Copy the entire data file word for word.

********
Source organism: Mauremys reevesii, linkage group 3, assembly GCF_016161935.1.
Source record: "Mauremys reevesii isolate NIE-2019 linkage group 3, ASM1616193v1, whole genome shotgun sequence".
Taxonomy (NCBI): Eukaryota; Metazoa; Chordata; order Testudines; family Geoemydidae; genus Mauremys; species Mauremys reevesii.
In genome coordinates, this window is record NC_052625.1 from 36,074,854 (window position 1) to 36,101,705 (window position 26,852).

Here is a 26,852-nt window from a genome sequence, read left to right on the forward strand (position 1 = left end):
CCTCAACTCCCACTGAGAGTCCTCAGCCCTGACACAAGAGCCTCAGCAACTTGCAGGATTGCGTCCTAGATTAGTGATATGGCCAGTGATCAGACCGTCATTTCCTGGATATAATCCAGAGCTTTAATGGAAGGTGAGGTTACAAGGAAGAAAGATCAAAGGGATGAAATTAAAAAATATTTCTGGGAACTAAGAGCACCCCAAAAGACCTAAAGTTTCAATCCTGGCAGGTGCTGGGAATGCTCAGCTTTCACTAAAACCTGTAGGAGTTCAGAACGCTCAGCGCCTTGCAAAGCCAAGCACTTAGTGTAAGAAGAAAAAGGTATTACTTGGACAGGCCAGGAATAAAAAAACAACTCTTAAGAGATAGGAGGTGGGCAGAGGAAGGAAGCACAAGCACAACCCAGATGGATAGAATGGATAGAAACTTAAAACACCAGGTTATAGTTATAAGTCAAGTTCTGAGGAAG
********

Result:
Source organism: Mauremys reevesii, linkage group 3, assembly GCF_016161935.1.
Source record: "Mauremys reevesii isolate NIE-2019 linkage group 3, ASM1616193v1, whole genome shotgun sequence".
Taxonomy (NCBI): Eukaryota; Metazoa; Chordata; order Testudines; family Geoemydidae; genus Mauremys; species Mauremys reevesii.
In genome coordinates, this window is record NC_052625.1 from 36,074,854 (window position 1) to 36,101,705 (window position 26,852).

Here is a 26,852-nt window from a genome sequence, read left to right on the forward strand (position 1 = left end):
CCTCAACTCCCACTGAGAGTCCTCAGCCCTGACACAAGAGCCTCAGCAACTTGCAGGATTGCGTCCTAGATTAGTGATATGGCCAGTGATCAGACCGTCATTTCCTGGATATAATCCAGAGCTTTAATGGAAGGTGAGGTTACAAGGAAGAAAGATCAAAGGGATGAAATTAAAAAATATTTCTGGGAACTAAGAGCACCCCAAAAGACCTAAAGTTTCAATCCTGGCAGGTGCTGGGAATGCTCAGCTTTCACTAAAACCTGTAGGAGTTCAGAACGCTCAGCGCCTTGCAAAGCCAAGCACTTAGTGTAAGAAGAAAAAGGTATTACTTGGACAGGCCAGGAATAAAAAAACAACTCTTAAGAGATAGGAGGTGGGCAGAGGAAGGAAGCACAAGCACAACCCAGATGGATAGAATGGATAGAAACTTAAAACACCAGGTTATAGTTATAAGTCAAGTTCTGAGGAAG